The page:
We were in the Santa Elena Reserve near Monteverde, a beautiful amazing dense cloud forest of trees covered with mosses covered with epiphytes dangling with vines covered with ferns covered with mosses covered with epiphytes.
Plants grew on top of other plants, vines wound around tree trunks, ferns choked the hillside, mosses sprouted from thin air. Don’t stop walking! A vine might grab you, a moss might take root.
There were huge broad leaves, tangles of vines, enormous tree ferns, plant life everywhere. How in the world would we see any animals through this riotous foliage? We were in search of monkeys, sloths, the dazzling Resplendent Quetzal, Toucans, and any other mammal or bird or lizard or spider that Costa Rica wanted to present to us.
Dakota and Martin were in a veritable birding frenzy, continuing their friendly but zealous competition.
And the tightness in my chest which had blossomed yesterday was still there, pinching me, making it hard to breathe. I found myself struggling with jealousy and hurt feelings, with a sense of being neglected, ignored, unloved. I also felt a growing anger and impatience with myself. I was in a gorgeous Costa Rican cloud forest with my truly beloved husband and our dear friend, and I was absolutely ruining this trip with unhappy and totally pointless emotions!
How do you stop having feelings that you’re feeling? How do you change the feelings you’re feeling?
I don’t know how to do that. My brain can reason, plead, lecture, or yell at me. It doesn’t matter. I can’t help it: I feel what I feel.
So we took a long, leisurely, lovely hike around the perimeter of the reserve, stopping frequently to locate and identify all the tiny darting impossible-to-see birds in the dense green jungle. And the tightness in my chest grew as I tried to see them but couldn’t, and Martin and Dakota eagerly pointed them out to each other, but not to me.
I felt forgotten, standing there with my binoculars saying, “Where? Where’s the bird?”
It was such a struggle, to not burst into tears. It was such a struggle, to breathe around the hurt.
If you can somehow avoid having crazy menopausal emotions, I highly recommend it.
I’d like to state, right here, that I was not ignored, I was not left out. They were pointing birds out to me. I was included.
But you know how emotions are. When they’re crazy, they’re crazy.
The day was not a total loss. We saw an Orange-bellied Trogon, and a pretty Collared Redstart. We found a delightful little stream with a plank bridge (I love bridges!) and sat with our legs dangling over the stream, eating thick sandwiches. I clomped joyously back and forth over that bridge for the sheer delight of it. We wandered slowly along the trails, scanning the treetops for monkeys and sloths, for Quetzals and Toucans. Dakota peered hopefully into every dark hole, to see what might be lurking within.
He’s just like that.
In fact, not surprisingly, we became pressed for time, aware of a growing and urgent need to complete the trail before, say, nightfall. Dakota, who loves horror movies and creepy crawly slithering things, was letting his imagination run wild, conjuring up all manner of eyes and insects and inconceivable horrors that would engulf us as night fell. Peering into dark holes for fanged and large furry-legged creatures undoubtedly fed his fear.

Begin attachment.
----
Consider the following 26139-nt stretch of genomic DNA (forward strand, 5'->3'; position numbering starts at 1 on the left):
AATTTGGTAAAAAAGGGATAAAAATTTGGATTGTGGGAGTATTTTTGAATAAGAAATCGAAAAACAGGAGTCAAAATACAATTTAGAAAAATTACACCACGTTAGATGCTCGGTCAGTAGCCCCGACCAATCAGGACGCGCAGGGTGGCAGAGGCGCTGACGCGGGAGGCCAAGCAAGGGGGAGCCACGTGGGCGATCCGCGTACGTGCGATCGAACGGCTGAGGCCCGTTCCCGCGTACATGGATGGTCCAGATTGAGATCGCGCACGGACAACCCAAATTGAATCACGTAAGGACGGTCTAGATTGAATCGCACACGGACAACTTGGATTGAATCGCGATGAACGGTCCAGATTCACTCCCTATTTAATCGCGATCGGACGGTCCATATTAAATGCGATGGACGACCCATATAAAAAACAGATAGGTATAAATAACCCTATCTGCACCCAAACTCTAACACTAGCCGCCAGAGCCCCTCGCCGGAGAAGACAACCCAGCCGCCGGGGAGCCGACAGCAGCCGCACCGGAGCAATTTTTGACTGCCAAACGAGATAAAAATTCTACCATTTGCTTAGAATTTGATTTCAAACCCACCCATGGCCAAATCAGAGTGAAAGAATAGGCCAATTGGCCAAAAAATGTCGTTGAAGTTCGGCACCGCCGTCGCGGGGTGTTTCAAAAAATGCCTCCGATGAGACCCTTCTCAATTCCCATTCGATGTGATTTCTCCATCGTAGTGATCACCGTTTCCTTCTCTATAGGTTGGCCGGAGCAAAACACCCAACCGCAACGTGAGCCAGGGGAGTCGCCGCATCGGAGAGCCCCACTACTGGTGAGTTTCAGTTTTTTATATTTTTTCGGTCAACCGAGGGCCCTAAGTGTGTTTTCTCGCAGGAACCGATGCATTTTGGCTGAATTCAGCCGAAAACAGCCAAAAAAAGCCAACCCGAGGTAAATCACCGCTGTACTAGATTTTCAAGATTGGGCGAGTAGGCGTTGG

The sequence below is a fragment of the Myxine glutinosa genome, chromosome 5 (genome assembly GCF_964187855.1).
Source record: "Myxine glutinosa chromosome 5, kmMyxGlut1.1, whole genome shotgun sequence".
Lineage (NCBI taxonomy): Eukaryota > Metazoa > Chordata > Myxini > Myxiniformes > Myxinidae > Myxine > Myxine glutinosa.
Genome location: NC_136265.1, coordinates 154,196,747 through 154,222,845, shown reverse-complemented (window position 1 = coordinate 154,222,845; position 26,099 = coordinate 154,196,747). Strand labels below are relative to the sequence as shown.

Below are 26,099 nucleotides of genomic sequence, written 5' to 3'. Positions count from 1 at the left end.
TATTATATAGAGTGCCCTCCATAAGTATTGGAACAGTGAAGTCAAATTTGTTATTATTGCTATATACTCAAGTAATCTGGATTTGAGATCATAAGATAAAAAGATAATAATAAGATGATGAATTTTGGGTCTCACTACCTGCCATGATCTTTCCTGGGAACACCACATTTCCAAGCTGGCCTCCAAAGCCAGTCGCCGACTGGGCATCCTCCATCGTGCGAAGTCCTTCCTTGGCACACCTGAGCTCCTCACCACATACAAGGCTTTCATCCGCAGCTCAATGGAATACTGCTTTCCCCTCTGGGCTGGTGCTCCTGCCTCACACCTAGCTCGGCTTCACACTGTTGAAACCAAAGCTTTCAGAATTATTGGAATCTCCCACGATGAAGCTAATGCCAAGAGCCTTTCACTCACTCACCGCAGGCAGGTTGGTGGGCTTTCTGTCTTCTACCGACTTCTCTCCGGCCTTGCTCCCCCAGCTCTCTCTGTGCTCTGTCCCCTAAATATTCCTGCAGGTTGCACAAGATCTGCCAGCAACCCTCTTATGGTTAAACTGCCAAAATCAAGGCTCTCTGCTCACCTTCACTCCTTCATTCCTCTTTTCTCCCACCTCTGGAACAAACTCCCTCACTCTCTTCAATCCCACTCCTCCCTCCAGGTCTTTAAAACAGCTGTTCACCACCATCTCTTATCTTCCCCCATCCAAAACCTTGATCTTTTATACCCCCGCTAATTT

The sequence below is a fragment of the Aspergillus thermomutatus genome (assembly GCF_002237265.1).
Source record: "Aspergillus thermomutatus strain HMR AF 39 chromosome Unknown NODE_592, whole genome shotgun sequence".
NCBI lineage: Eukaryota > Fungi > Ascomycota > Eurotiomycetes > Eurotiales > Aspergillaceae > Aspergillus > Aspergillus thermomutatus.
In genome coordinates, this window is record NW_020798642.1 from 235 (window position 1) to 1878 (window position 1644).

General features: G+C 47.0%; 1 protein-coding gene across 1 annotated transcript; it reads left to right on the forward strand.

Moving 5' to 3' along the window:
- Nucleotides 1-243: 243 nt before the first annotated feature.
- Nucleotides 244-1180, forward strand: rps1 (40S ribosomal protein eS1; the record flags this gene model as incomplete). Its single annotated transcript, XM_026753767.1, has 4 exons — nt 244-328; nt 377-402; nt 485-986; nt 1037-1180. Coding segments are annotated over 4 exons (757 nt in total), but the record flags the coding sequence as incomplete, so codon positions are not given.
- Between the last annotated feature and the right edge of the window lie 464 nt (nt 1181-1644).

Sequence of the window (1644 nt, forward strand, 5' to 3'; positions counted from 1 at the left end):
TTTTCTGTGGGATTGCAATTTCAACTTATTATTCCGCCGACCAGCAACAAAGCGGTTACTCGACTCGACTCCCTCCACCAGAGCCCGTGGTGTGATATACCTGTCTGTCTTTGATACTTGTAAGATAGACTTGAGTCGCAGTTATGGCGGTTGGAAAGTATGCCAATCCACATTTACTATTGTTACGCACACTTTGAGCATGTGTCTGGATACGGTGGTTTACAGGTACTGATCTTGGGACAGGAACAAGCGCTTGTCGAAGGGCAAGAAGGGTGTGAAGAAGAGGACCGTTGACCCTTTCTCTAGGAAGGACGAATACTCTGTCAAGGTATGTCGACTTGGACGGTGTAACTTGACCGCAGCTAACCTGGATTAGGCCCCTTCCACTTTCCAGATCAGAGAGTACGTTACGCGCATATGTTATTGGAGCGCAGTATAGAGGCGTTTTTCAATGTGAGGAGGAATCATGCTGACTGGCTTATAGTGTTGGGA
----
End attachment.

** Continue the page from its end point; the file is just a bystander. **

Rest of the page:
He wanted out of the jungle. Before dark.
His pace accelerated noticeably. His feet were very likely keeping time with his pounding heart.
We were among the last people to stumble out of the cloud forest that day, but we all made it, unmolested by any jungle monsters.
Back at the ranch, we were treated to an unbelievable barbeque by our hosts. The dining room, a lovely room with wide windows overlooking the Bay of Nicoya, was full of guests when trays of food began arriving. Tiny servings of rice and salad were spooned gently onto our empty plates. A dollop of coleslaw here, a taste of fried pork skin there. I was worried as I eyed the small portions. I was ravenous after our long hike! I accepted a little skewer of barbequed pork bits, and resigned myself to going home hungry. At least we had some nuts and granola bars in our room.
But the food kept coming and coming, more platters, more bowls, a spinach meatball here, half a sausage there, a chicken drumstick, a chunk of delicious starchy casaba, on and on, the food piled up. I began to protest, to decline food – there’s no more room! – and still it came. They insisted: Eat! Eat!
A tall glass bottle suddenly appeared. A clear liquid was poured into a tiny shot glass and offered to Dakota, who sipped it politely. The room roared with laughter. “Drink! Drink!” the room chanted. Tables were pounded. So he tossed his head back and flung it down his throat while the room bellowed its approval.
Then of course I had to try the fiery liquid, and a warm fuzziness spread from my heart throughout my whole body, and the tightness I’d felt all day in my chest loosened and faded, and it was so easy to breathe again. Finally, for the first time today, I could breathe.
Maybe fiery liquids should be prescribed to all high-strung perimenopausal women.
Ply highly-fragile, emotionally-unstable, positively-unhinged perimenopausal women with judgment-impairing alcohol?
Most assuredly, most emphatically: No!
That is a really bad idea.
But that one shot sure helped me breathe again.
I love how your writing makes me feel as if I was there (I wanted out of that creepy jungle as much as Dakota!). I got full just reading your description of the food. I am not a drinker, but I am wondering if just a bit of that judgement impairing liquid might be medicinal for a crazed menopausal female?! Perhaps we should ask Martin and Dakota??